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MELBOURNE, Australia – The last American man standing at the Australian Open is through to the quarterfinals.
Tennys Sandgren, who had never won a Grand Slam match or beaten a top 10 player before the tournament started, upset No. 5-seeded Dominic Thiem on Monday to top his second-round victory over 2014 champion Stan Wawrinka.
The 26-year-old Sandgren, who entered the season's opening major ranked 97th, missed a match point in the fourth set but held on for a 6-2, 4-6, 7-6 (4), 6-7 (7), 6-3 win over Thiem.
"I'm staying calm and not getting too upset, not getting too up, not getting too down," Sandgren said when asked how a player with only two ATP tour match victories kept believing he had what it takes to advance to a Grand Slam quarterfinal.
"I've been able to keep my emotions under control, which is a big deal because I can be an emotional person. That doesn't go well with tennis, especially with a three-out-of-five-set match. You don't have energy to waste on emotions."
He is only the second man in the last 20 years to reach the quarterfinals in his Australian Open debut — Alexandr Dolgopolov did it in 2011. Before that it was Nicolas Escude in 1998.
Most of his Sandgren's other Grand Slam appearances have been forgettable — first-round losses as a wild-card entry at last year's French Open and U.S. Open. The Tennessean failed to qualify for a major in 13 attempts, including from 2013 to 2016 at Melbourne Park.
Even his build-up for Melbourne was brief: first-round losses in India and at Auckland, New Zealand.
So while seeded U.S. men such as No. 8 Jack Sock, No. 13 Sam Querrey and No. 16 John Isner all went out in earlier rounds, Sandgren is through to the final eight.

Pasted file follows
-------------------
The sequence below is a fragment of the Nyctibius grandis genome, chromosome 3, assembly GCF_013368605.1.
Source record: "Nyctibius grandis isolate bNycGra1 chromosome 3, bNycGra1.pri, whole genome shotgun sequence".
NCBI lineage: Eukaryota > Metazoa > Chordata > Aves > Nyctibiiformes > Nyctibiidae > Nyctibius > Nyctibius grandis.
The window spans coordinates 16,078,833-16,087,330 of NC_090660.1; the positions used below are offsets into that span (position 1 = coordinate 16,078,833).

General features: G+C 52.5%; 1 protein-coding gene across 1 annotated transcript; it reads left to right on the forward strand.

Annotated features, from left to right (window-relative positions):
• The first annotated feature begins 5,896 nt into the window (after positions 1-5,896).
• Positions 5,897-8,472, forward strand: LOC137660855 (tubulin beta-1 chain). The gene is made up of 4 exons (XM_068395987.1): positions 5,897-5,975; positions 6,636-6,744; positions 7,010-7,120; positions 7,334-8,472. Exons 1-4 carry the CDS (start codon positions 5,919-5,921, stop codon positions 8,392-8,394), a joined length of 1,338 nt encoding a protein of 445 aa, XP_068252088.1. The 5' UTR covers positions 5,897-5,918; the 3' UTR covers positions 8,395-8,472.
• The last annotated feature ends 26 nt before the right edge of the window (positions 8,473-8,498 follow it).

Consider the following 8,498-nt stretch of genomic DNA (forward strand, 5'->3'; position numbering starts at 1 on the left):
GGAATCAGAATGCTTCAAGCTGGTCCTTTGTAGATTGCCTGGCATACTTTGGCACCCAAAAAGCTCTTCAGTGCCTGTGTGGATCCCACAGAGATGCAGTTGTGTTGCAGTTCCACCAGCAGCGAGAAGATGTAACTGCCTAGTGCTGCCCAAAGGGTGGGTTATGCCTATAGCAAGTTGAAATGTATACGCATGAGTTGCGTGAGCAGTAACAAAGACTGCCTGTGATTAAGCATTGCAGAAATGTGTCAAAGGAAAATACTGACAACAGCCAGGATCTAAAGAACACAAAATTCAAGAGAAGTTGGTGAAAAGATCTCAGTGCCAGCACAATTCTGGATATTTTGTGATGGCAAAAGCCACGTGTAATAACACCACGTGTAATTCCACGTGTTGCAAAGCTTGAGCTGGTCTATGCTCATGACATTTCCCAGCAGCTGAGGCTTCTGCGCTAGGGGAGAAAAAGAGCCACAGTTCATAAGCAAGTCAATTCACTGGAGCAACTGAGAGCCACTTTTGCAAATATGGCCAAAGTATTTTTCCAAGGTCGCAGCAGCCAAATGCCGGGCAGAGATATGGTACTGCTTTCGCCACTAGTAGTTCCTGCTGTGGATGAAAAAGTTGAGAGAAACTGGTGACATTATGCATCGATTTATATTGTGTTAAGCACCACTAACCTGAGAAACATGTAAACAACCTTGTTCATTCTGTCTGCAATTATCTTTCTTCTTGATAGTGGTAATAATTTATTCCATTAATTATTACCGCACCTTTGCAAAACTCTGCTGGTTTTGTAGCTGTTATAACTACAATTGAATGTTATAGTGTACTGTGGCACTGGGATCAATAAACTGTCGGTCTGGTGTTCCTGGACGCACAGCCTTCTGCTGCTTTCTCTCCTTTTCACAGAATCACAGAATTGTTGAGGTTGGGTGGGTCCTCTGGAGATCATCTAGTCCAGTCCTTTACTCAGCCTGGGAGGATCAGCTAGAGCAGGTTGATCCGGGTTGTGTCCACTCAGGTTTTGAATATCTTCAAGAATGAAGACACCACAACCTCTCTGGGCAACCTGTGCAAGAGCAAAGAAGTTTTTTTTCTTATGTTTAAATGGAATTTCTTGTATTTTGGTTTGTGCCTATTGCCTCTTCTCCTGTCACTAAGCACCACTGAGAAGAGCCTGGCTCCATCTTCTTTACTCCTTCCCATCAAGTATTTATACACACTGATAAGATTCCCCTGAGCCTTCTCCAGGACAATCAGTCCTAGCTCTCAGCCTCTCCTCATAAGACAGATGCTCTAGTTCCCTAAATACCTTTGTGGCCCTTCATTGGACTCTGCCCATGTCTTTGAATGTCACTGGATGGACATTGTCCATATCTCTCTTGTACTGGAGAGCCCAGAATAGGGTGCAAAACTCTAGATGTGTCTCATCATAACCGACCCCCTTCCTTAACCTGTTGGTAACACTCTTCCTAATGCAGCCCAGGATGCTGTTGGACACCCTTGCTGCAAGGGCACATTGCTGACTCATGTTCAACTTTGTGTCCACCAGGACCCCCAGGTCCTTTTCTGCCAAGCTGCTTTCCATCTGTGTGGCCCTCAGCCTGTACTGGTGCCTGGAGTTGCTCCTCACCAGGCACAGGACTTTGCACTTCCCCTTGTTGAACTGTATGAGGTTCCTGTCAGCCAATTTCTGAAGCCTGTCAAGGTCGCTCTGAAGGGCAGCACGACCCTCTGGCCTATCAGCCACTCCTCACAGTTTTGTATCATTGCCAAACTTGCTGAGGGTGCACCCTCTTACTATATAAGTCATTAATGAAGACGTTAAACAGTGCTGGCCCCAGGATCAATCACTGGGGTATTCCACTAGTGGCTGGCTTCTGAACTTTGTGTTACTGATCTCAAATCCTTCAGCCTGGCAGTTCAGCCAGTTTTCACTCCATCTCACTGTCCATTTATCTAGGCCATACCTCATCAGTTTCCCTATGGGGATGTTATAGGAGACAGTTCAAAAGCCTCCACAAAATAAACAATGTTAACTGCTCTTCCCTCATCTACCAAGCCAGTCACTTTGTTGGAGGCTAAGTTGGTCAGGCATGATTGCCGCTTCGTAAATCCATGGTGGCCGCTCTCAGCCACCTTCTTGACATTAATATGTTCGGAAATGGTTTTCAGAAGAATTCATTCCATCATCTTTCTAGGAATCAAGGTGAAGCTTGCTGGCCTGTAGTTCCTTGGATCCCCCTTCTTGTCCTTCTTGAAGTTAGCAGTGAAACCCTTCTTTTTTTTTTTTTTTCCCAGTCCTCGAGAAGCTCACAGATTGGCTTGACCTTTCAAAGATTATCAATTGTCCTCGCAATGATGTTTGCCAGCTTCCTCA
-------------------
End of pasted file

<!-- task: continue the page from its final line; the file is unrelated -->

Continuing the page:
After his match, he was asked at a news conference about the nature of some of his social media tweets, suggesting he follows some accounts or retweets items from controversial right-wing sources.
"Look, who you follow on Twitter I feel doesn't matter even a little bit," Sandgren said. "I think it's crazy to assume that. To say, 'Well, he's following X person, so he believes all the things that this person believes.' I think it's ridiculous."
He was asked if he supports any far-right movements.
"No, I don't. I don't," Sandgren said. "I find some of the content interesting. But no, I don't, not at all. As a firm Christian, I don't support things like that, no."
In the quarterfinals on Wednesday he'll play Hyeon Chung, who upset six-time Australian Open champion Novak Djokovic in straight sets.
Sandgren lost to Chung in Auckland two weeks ago, and he credited his form in that loss — 6-3, 5-7, 6-3 — with forcing improvements in his game.
"I feel like we had a tight contest," Sandgren said. "I feel like I had to raise my game to even compete with him on the court. I think that helped me a lot going into this week, seeing I could play a good level. That made me feel like, 'OK, maybe I can do it in three-out-of-five sets, on a bigger stage, against other players, too."
Thiem was full of praise for Sandgren.
"I didn't play bad, it was one of these days where you have to give a lot of respect to your opponent," Thiem said.
"He served very well. I had lots of problems to return his serve. Then he didn't make too many unforced errors, it was very tough for me to finish the points. He didn't really drop for almost four hours."
For the time being, Sandgren is living the dream. Seriously.
"Obviously the first three matches were more than I expected," Sandgren said. "This one was about as hard-fought as I've ever had a match before. I definitely had a real pinch-me moment. If I wake up now, I'm going to be real upset."